For market participants, the level of the rupee does not matter as much as its stability. While concrete measures are awaited, the currency may fall beyond the next psychological level, shows a dip stick poll conducted across bank treasurers and economists.
About 70 per cent of the respondents expect the rupee to fall past 58 per dollar in the near term, irrespective of the measures the government and the Reserve Bank of India (RBI) may take, as these will show results in the medium- to long-term. “What we are seeing in the market is a function of global risk aversion. If this uncertainty continues for a longer period, there is scope for further depreciation in the rupee from current levels,” said Samiran Chakraborty, regional head of research (India), Standard Chartered Bank.
Last week, the rupee lost three per cent against the greenback, as investors across the globe took flight to the safe haven currency. It closed at a fresh record low of 57.16 after touching an intra-day low of 57.33 per dollar on Friday. “The rupee has entered a vicious cycle. The global situation is not comforting and there are a lot of negatives attached to the currency that both the government and RBI have failed to address so far,” said Abheek Barua, chief economist, HDFC Bank. Last week, the dollar index against six major global currencies rose to 82.47 levels. “The dollar looks bullish, going forward, as people may have no other choice,” said Abhishek Goenka, founder & CEO, India Forex Advisors.
While a near-term jerk is inevitable, market participants hope for a bounce-back in six to eight months, which might not be significant. “The optimism is because we expect the government to push for reforms, leading to higher capital inflows. In other developed economies the yields are still lower than India,” said Brinda Jagirdar, economist, State Bank of India.
Foreign investors are willing to put in money but for now they are in a wait-and-watch mode because of uncertain market conditions, she added.
Pawan Bajaj, general manager-treasury at Bank of India said there could be some reversal “if concrete measures are taken but it may not help unless they are implemented”.
Broadly, two things need to be watched. “First, the way oil prices move. The second critical thing is the comments from rating agencies, since their views will reflect the macro situation,” said Chakraborty.
Corporate India is even more pessimistic and expects the rupee to go past 60 a dollar. For, R Shankar Raman, whole-time director and Group CFO, L&T, it’s a complicated scenario. Trade related issues have a Rs 1-1.50 effect on the currency. Fundamentally confidence is low. “RBI could have intervened more strongly, but in the repo market, there is over Rs 1 lakh crore of borrowings from the system and this signals tight liquidity. But perhaps we can have some more flexibility in forward contract cancellations. If the rupee touches 60, it’s a 20 per cent correction in three months and market economics cannot sustain this. I don’t see 60 as a sustainable barrier. It ought to be closer to 50 (53-54) than 60,” he said.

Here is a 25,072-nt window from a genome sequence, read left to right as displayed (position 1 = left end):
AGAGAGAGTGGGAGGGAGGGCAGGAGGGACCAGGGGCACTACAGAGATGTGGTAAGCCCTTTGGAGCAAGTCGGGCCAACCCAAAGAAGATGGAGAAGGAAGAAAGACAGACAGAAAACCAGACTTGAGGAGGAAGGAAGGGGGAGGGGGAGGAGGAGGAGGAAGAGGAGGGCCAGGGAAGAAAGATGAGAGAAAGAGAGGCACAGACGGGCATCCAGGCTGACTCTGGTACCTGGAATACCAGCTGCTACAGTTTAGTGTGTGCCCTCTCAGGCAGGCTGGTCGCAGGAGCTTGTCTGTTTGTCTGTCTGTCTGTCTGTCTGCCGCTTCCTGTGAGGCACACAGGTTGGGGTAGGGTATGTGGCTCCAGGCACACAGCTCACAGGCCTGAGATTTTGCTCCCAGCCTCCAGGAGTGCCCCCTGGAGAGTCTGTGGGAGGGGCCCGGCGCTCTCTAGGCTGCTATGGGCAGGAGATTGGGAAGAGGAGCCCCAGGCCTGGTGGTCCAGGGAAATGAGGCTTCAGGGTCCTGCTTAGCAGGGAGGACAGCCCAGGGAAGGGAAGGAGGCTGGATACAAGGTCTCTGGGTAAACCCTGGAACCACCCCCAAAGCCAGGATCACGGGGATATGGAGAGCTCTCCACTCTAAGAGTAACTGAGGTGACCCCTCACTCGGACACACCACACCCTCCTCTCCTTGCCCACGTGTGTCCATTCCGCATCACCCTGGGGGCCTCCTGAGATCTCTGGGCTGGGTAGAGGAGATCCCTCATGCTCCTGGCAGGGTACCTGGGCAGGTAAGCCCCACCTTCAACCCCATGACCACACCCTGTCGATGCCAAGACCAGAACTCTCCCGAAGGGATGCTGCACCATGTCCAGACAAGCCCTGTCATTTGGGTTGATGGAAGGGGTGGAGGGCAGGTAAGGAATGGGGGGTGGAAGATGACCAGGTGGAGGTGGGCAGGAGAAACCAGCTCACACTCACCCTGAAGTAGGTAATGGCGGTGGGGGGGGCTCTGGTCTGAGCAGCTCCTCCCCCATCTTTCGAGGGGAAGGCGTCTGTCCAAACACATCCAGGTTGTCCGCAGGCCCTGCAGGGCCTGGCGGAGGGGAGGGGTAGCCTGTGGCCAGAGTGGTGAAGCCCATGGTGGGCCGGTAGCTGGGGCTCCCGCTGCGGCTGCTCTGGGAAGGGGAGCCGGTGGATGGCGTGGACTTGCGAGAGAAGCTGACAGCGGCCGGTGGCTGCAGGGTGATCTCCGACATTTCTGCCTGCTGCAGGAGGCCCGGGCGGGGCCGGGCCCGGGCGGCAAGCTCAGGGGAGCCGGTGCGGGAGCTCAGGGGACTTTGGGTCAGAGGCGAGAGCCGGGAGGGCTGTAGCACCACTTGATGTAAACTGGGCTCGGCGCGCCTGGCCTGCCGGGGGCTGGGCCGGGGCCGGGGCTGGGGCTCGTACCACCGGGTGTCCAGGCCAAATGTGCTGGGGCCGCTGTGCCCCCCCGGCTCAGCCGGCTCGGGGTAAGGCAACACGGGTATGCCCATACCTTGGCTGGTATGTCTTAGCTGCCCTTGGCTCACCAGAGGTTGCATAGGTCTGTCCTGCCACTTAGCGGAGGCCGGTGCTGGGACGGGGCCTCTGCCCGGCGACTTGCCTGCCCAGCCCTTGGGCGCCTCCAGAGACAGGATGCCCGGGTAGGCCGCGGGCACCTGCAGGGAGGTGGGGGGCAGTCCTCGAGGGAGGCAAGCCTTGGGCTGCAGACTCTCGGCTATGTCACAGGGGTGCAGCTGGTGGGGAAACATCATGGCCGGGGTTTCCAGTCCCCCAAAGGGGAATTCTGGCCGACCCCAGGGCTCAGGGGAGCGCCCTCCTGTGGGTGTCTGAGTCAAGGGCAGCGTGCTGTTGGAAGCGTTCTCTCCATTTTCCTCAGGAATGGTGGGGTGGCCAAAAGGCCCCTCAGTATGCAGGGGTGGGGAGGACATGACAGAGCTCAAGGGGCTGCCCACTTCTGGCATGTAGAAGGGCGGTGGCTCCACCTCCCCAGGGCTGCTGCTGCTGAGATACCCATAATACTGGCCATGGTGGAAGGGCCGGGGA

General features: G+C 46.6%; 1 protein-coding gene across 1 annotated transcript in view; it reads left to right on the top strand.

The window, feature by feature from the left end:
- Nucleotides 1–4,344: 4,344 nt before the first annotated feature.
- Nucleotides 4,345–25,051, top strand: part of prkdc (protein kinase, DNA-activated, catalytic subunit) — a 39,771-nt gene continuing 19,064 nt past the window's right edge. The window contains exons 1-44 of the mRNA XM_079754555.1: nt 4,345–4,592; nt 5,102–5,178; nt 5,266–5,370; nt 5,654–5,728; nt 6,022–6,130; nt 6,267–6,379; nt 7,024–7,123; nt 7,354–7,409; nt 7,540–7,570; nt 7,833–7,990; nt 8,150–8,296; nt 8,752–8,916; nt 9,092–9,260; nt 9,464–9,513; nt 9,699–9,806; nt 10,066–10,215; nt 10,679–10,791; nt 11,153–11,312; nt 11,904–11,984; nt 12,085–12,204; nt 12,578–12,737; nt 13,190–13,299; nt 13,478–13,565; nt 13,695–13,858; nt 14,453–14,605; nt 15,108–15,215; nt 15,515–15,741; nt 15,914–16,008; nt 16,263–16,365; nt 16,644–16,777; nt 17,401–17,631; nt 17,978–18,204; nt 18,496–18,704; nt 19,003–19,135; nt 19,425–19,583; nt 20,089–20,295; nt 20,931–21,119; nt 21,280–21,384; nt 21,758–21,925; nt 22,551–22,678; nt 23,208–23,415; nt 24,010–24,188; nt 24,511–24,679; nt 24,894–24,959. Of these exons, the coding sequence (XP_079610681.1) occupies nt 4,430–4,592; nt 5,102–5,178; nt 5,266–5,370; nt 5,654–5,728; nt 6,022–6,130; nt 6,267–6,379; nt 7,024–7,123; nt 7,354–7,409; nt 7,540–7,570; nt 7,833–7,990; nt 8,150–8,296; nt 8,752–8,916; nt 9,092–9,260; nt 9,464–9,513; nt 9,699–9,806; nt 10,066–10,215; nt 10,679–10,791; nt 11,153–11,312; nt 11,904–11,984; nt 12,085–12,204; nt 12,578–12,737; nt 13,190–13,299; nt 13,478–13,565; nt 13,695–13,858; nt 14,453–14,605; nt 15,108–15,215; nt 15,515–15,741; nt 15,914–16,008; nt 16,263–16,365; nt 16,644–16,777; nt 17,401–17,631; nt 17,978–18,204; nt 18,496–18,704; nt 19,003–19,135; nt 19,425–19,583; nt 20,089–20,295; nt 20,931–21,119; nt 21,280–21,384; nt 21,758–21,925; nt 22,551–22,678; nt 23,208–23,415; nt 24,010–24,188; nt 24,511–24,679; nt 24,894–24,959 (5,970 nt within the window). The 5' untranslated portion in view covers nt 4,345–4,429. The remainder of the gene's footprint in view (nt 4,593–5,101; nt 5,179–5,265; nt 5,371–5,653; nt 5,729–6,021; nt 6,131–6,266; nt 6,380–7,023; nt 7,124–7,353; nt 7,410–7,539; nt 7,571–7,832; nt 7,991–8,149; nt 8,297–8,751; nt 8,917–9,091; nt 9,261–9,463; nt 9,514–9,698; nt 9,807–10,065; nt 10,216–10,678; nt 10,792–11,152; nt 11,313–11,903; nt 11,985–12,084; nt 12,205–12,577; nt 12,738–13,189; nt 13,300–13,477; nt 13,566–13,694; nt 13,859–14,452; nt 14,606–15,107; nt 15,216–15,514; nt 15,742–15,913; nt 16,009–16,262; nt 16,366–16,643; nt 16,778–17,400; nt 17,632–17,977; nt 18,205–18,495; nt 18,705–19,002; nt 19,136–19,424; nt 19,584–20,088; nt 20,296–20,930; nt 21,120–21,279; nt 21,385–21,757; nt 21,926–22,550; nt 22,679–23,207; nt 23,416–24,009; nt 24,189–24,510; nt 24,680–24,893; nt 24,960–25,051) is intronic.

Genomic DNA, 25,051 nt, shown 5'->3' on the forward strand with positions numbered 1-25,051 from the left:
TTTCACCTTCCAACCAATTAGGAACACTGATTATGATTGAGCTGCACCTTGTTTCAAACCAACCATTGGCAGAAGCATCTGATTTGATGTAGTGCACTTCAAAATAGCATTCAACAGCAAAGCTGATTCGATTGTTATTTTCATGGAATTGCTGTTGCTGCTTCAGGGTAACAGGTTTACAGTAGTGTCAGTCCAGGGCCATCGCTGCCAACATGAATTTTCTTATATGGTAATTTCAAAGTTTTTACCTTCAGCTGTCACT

V Ashok, chief financial officer of Essar Group, said a 26 per cent depreciation in the rupee in a year is very surprising. “This is a demand-supply maths. You have to get FII, FDI inflows. The currency fall shows the India story has taken a severe beating. Few months back, we thought 55 is the barrier for the rupee. It’s already 57. Don’t know now if 60-65 is the barrier now. Nobody can confidently say how the rupee will behave,” he said.
GMR’s group chief financial officer A Subba Rao, said the decline in rupee will not stop unless the government restores investors’ sentiments and initiates sustainable reforms process to assure the return of India in the growth trajectory. “For example, to undo the negativity, the government needs to annul the retrospective amendments. The currency market is linked to the policy collapse, as there are no inflows or investments and outflows have gone up significantly. Unless the government starts acting, who knows the rupee can touch even 70”.
P K Goyal, director finance, IndianOil Corporation, said the fall in the rupee has impacted the company’s rupee and foreign exchange borrowings. “Last year our borrowings were $4.4 billion; we have already crossed $6.7 billion, so far. Every fall in the rupee is pushing our working capital requirement up by Rs 450 crore,” he said.
The rupee has depreciated 30 per cent since it touched the three-year high of 44.08 per dollar in August 2011. RBI began intervening in the spot foreign exchange market from September and has sold a little over $20 billion since then. The apex bank took several measures to attract foreign fund flows and cut speculative trade because of which January-February period saw about seven per cent appreciation in rupee. However, rupee has been on a down slide since then due to global headwinds.